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5 Basics to Get a Job Overseas

Monday, Aug 27, 2018
by Humanitarian Institute

5 basics

Dreamed of working in a distant land on a project that matters?

You may have even applied to a few jobs in the hopes of securing that dream. But chances are you’ve now discovered that the nuts and bolts of getting a job overseas can resemble a nightmare.

Between the myths, competition, skill gaps, and remote recruitment process, it may feel like it’s impossible to achieve that dream.

But it’s not!

MAKE THE CHANGE2

1. Diversify Your Resource Base

Don’t limit yourself to the stock standard international humanitarian and development job sites. Zero in on the preferred location and organisation(s) you’re targeting. You have a better chance getting a job that’s directly aligned to your niche skill set and preferences.

 

2. Network, Network, Network

An oldie but a goody;)

Odds are you know a friend, neighbour, professor, or colleague who has global contacts or experience. Send emails, make calls, and talk to people you know and people you meet. The more people you speak with, the more likely someone is to think of you when they hear of a role opening – this happens online as well e.g. LinkedIn.

Your Uni may also have an alumni directory that is searchable by geography. Contacting a fellow alum who works internationally is a cool way to establish a connection in the country you want to go.

 

3. Know The Space

The international humanitarian sector is not what NGO marketing campaigns make out.

It’s not all fluffy bunnies and good intentions.

It is complex, challenging, frustrating and full of people and organisations intent on taking advantage of marginalised people. To avoid the nasties:

  • Research the sector and organisations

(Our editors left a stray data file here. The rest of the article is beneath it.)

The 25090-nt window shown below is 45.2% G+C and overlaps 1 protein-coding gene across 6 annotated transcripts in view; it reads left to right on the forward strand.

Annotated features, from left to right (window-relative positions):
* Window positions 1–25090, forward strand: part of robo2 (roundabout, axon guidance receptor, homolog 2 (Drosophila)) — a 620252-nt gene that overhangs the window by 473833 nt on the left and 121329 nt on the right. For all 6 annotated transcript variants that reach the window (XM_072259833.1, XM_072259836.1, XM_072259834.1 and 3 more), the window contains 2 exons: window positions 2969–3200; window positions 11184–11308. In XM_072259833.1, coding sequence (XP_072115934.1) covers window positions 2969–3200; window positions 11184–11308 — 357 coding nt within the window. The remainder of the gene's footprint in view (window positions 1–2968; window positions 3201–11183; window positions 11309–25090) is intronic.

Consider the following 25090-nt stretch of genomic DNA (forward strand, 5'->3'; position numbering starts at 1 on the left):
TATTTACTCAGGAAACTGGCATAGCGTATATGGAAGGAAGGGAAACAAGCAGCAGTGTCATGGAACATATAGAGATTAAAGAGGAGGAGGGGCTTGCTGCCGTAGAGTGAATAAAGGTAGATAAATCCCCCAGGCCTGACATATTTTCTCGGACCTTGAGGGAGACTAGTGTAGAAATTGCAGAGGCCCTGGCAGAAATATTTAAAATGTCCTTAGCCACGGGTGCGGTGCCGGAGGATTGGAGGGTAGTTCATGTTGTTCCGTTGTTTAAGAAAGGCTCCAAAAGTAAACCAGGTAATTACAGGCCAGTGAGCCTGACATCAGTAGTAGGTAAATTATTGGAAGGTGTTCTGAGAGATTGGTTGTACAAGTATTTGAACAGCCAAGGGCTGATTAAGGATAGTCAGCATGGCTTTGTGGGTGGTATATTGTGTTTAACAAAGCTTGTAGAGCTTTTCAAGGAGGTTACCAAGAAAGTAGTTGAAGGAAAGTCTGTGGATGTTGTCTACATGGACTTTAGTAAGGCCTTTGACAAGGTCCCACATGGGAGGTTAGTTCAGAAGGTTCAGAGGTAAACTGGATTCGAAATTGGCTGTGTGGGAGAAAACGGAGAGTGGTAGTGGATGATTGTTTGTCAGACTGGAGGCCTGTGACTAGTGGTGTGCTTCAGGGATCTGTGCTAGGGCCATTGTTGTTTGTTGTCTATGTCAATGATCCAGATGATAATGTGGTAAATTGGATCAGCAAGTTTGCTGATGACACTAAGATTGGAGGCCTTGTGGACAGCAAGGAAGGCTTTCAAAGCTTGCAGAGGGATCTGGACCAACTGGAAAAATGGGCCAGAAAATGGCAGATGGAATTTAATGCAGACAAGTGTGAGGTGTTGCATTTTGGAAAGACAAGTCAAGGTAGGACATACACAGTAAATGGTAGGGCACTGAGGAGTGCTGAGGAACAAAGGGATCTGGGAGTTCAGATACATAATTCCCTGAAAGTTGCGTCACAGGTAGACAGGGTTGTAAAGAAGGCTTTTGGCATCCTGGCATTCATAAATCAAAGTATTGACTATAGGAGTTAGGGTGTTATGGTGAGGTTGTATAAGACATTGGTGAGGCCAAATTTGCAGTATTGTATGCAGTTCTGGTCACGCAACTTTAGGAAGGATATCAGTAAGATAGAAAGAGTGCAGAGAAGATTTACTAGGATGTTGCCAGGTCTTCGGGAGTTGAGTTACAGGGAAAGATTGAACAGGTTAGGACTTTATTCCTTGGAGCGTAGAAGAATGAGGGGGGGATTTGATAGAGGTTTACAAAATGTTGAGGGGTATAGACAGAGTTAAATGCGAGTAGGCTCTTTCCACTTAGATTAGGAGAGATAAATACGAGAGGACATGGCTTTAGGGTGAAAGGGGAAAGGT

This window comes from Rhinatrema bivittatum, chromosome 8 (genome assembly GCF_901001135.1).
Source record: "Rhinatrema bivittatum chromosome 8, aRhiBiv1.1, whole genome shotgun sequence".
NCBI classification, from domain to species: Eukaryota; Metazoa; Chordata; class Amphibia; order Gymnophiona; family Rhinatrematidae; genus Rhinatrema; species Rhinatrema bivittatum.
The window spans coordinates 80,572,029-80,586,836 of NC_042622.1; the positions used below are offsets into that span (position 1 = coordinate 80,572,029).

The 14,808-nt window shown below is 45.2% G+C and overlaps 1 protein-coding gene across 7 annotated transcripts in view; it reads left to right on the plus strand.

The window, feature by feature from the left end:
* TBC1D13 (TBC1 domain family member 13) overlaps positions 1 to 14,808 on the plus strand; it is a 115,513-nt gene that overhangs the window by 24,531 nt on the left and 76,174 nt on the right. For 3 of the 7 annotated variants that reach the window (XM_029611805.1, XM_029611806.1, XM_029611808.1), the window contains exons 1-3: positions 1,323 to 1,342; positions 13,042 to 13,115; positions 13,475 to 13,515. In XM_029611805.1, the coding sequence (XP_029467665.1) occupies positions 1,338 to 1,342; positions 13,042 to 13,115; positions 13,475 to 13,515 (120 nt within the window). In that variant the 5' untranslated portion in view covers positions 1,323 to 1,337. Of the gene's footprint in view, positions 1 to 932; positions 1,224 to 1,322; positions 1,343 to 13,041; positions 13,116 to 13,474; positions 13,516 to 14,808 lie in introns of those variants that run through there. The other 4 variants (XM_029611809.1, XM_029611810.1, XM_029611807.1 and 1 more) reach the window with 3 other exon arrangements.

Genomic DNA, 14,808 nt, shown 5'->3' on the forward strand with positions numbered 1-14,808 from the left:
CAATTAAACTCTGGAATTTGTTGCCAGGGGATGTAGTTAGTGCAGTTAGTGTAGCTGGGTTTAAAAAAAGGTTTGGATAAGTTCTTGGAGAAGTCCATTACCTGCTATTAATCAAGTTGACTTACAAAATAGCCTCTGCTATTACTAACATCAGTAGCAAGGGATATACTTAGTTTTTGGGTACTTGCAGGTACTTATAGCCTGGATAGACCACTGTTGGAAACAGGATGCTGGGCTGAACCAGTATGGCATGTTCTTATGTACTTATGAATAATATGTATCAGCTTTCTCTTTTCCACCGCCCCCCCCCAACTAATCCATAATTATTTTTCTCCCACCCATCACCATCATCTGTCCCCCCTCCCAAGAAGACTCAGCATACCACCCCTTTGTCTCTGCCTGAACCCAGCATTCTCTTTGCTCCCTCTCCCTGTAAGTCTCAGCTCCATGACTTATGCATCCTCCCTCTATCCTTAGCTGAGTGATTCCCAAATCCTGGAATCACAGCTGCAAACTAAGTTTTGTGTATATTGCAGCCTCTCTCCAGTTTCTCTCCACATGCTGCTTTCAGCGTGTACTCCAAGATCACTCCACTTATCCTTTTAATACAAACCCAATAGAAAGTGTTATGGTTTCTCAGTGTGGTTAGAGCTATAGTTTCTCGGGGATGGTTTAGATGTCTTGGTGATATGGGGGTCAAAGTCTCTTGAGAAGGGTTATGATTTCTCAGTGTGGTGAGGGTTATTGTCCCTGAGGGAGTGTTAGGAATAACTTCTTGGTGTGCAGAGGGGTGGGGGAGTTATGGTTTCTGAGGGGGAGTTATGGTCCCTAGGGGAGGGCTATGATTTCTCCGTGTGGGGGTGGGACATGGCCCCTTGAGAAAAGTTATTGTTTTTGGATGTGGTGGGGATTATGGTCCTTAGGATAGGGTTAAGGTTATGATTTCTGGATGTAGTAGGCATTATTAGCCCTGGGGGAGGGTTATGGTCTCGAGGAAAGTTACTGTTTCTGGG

• Find out what international positions are like
  • In what regions of the world is demand highest?
  • What skill sets are in demand (hint, good intentions is not a skill)
  • What support you can expect to be offered by your employer?

If you’re interested in the humanitarian field, it’s best to understand the space before you set career goals and make the change.

Become informed. Don’t make decisions based on assumption... our world is full of enough of that at the moment.

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4. Consider an Overseas Program

Leverage your time at university to launch your international career.

Universities are great because they provide international opportunities, scholarships, internships etc. in a structured and networked manner. But these opportunities don’t come looking for you. Go speak with your Lecturer or Course Coordinator and understand what exists for you now and into the future.

Yes, global programs, internships and courses can be pricey, but there are also less expensive options to pursue. It’s about striking a balance between the short and long term. Job vs career.

 

5. Get Active

The reality is you won’t be walking into your dream job straight out of University or school. Your role is to identify the job pathway that is required and target the positions that you are competitive for... earlier the better i.e. don’t wait until year 4. Start career planning and actioning by at least year 2.

Your first may feel far from your dream job, but it’s your springboard. Remember, it’s always easier to find your second job in a country once you’ve gotten there!

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